TESTING & REPLACEMENT
See Figures 1 through 5
At every tune-up, visually inspect the spark plug cables for burns, cuts, or breaks in the insulation. Check the boots and the nipples on the distributor cap and coil. Replace any damaged wiring. Always replace spark plug wiring in sets, with a coil wire as well. Length is important; get the correct set for your vehicle.
Every 36,000 miles (58,000 km) or so, the resistance of the wires should be checked with an ohmmeter. Wires with excessive resistance will cause misfiring, and may make the engine difficult to start in damp weather. Generally, the useful life of the cables is 36,000-50,000 miles (58,000-80,000 km).
To check resistance, remove the wire from the plug and the distributor cap. Look at each contact inside the wire for any sign of cracking or burning. A small amount of discoloration is normal but there should be no heavy burn marks. Connect one lead of an ohmmeter to each end of the cable. Replace any wire which shows a resistance over 25,000 ohms.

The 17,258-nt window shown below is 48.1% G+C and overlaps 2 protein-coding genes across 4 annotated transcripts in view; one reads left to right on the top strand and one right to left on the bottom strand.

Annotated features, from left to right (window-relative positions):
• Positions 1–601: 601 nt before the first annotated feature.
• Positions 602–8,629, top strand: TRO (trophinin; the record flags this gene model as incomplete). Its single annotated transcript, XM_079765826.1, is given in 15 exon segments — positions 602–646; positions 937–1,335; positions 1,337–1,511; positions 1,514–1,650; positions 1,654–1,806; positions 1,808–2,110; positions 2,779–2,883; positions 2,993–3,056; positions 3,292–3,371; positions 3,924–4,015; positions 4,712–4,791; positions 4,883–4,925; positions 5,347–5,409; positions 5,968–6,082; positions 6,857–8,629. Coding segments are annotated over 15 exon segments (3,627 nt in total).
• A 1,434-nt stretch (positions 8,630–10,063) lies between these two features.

Test the high tension lead from the coil in the same fashion. If resistance is more than 25,000 ohms, replace the cable. It should be remembered that resistance is also a function of length; the longer the cable, the greater the resistance. Thus, if the cables on your car are longer than the factory originals, resistance will be higher, quite possibly outside these limits. Honda recommends the 25,000 ohm limit be observed in all cases.
When installing new cables, replace them one at a time to avoid mix-ups. Start by replacing the longest one first. Install the boot firmly over the spark plug. Route the wire over the same path as the original. Insert the nipple firmly into the tower on the cap or the coil. Make certain each cable is replaced in any holding or retaining clips along the route.